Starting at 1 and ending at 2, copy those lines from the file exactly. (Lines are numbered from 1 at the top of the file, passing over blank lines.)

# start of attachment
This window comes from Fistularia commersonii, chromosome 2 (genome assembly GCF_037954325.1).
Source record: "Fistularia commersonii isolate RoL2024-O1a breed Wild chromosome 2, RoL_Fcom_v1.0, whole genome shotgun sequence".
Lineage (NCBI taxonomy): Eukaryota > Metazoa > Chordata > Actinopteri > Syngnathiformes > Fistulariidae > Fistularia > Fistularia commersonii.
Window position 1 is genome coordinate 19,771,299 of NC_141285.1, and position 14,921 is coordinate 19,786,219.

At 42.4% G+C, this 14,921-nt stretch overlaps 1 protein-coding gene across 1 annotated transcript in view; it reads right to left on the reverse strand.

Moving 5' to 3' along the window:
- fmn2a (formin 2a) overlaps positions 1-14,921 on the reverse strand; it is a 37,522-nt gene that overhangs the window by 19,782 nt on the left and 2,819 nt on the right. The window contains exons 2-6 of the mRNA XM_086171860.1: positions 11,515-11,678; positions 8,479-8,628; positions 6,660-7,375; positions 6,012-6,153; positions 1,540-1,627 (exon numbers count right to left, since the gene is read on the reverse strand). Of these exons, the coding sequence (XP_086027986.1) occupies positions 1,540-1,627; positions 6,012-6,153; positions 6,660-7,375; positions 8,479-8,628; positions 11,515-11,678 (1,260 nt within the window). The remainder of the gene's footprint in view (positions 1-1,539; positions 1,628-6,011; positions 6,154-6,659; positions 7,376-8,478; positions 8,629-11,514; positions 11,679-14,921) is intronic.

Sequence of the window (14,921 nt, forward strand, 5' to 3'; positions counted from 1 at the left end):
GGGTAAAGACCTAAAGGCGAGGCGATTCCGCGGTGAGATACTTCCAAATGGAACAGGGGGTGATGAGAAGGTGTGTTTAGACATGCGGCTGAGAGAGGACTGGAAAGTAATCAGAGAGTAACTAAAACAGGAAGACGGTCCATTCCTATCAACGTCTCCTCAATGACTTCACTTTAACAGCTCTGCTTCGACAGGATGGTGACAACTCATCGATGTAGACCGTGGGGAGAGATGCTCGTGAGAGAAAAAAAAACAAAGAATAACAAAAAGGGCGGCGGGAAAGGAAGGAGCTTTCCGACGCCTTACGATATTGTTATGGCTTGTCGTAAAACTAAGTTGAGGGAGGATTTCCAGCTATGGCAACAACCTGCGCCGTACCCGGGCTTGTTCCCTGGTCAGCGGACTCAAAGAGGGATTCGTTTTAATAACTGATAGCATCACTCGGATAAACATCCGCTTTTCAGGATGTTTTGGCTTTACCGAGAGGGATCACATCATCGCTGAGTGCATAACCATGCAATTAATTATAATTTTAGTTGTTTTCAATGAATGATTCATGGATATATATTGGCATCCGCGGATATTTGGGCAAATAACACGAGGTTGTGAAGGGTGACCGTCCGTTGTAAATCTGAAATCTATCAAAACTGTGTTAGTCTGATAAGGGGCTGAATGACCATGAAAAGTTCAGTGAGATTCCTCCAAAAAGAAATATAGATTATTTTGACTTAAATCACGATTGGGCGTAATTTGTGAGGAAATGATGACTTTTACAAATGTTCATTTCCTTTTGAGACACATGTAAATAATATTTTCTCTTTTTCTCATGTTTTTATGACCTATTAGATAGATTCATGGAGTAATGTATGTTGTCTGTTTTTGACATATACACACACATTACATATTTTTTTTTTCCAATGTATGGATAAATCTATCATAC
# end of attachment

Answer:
This window comes from Fistularia commersonii, chromosome 2 (genome assembly GCF_037954325.1).
Source record: "Fistularia commersonii isolate RoL2024-O1a breed Wild chromosome 2, RoL_Fcom_v1.0, whole genome shotgun sequence".